Dietary Supplement Fact Sheet - Magnesium
Dietary Supplement Fact Sheet - Magnesium
Document Last Updated: 12/5/2005 12:36 PM
The Clinical Nutrition Service and the ODS thank the expert scientific reviewers for their role in ensuring the scientific accuracy of the information discussed in these fact sheets, along with the Nutrition Education Subcommittee of the NIH, the U.S. Department of Agriculture Dietary Guidance Working Group, and the Department of Health and Human Services Nutrition Policy Board Committee on Dietary Guidance. Reviewers:
Susan Percival, Ph.D., University of Florida
Robert Rude, Ph.D., University of Southern California
Connie Weaver, Ph.D., Purdue University
Elizabeth Whelan, D.Sc, MPH, American Council on Science and Health, New York, New York
Office of Dietary Supplements

Table of Contents
Magnesium: What is it?
What foods provide magnesium?
What are the Dietary Reference Intakes for magnesium?
When can magnesium deficiency occur?
Who may need extra magnesium?
What is the best way to get extra magnesium?
What are some current issues and controversies about magnesium?
What is the health risk of too much magnesium?
Selecting a healthful diet

Magnesium: What is it?
Magnesium is the fourth most abundant mineral in the body and is essential to good health. Approximately 50% of total body magnesium is found in bone. The other half is found predominantly inside cells of body tissues and organs. Only 1% of magnesium is found in blood, but the body works very hard to keep blood levels of magnesium constant [1].

Magnesium is needed for more than 300 biochemical reactions in the body. It helps maintain normal muscle and nerve function, keeps heart rhythm steady, supports a healthy immune system, and keeps bones strong. Magnesium also helps regulate blood sugar levels, promotes normal blood pressure, and is known to be involved in energy metabolism and protein synthesis [2-3]. There is an increased interest in the role of magnesium in preventing and managing disorders such as hypertension, cardiovascular disease, and diabetes. Dietary magnesium is absorbed in the small intestines. Magnesium is excreted through the kidneys [1-3,4].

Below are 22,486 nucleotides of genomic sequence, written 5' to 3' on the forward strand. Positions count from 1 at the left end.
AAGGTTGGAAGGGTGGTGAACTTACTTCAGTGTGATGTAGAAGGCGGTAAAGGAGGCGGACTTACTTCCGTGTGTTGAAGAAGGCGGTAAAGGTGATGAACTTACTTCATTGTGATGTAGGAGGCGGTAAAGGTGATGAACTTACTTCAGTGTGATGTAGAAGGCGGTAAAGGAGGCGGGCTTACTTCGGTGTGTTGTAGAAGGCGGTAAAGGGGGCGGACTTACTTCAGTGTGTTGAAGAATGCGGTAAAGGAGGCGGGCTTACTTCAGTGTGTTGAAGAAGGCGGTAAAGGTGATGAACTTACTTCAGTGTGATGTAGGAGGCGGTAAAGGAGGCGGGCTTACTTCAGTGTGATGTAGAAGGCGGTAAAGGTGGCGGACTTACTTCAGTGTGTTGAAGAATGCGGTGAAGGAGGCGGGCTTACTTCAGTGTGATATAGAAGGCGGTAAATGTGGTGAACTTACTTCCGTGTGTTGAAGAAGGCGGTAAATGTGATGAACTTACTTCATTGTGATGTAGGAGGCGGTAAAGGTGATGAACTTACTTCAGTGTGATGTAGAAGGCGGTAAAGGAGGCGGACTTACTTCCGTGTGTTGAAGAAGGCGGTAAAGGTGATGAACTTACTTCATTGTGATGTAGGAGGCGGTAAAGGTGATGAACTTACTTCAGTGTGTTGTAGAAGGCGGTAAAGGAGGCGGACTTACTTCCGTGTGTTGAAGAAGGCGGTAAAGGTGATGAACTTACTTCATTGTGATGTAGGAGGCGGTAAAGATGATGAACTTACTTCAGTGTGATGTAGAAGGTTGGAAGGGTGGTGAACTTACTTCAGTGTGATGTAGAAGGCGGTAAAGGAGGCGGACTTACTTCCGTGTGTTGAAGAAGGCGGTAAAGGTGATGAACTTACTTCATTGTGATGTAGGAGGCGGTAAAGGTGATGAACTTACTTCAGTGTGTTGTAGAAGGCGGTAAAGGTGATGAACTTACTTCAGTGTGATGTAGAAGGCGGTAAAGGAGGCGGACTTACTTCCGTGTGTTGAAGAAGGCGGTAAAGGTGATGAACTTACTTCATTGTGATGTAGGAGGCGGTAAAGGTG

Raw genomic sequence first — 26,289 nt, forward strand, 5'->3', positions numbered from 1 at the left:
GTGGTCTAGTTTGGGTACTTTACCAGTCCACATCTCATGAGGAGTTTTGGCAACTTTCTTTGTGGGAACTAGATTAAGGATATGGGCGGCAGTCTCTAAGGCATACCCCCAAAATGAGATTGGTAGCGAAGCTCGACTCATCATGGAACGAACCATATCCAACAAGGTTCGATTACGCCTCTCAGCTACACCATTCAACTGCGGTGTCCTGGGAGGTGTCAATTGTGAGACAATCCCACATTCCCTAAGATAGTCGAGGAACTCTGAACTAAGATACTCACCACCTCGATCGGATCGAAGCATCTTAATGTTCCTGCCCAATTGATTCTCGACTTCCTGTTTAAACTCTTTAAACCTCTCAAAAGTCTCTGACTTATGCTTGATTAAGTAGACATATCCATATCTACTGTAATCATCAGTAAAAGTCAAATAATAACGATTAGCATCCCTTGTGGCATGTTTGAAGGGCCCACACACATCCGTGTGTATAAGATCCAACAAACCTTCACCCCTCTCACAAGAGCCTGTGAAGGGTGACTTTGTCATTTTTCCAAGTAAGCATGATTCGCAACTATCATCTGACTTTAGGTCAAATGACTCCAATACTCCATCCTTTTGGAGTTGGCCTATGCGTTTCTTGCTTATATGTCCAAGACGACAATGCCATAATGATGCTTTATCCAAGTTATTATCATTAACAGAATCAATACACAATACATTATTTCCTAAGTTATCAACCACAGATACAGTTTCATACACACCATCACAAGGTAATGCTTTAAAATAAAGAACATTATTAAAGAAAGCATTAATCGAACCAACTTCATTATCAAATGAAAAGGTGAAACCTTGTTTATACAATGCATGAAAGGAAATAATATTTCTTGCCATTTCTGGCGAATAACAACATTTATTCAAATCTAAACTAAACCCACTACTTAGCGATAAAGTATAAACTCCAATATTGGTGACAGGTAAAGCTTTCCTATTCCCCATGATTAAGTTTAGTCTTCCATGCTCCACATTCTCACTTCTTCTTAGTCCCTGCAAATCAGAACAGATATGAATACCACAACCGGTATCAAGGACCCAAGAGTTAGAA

What foods provide magnesium?
Green vegetables such as spinach are good sources of magnesium because the center of the chlorophyll molecule (which gives green vegetables their color) contains magnesium. Some legumes (beans and peas), nuts and seeds, and whole, unrefined grains are also good sources of magnesium [5]. Refined grains are generally low in magnesium [4-5]. When white flour is refined and processed, the magnesium-rich germ and bran are removed. Bread made from whole grain wheat flour provides more magnesium than bread made from white refined flour. Tap water can be a source of magnesium, but the amount varies according to the water supply. Water that naturally contains more minerals is described as "hard". "Hard" water contains more magnesium than "soft" water.

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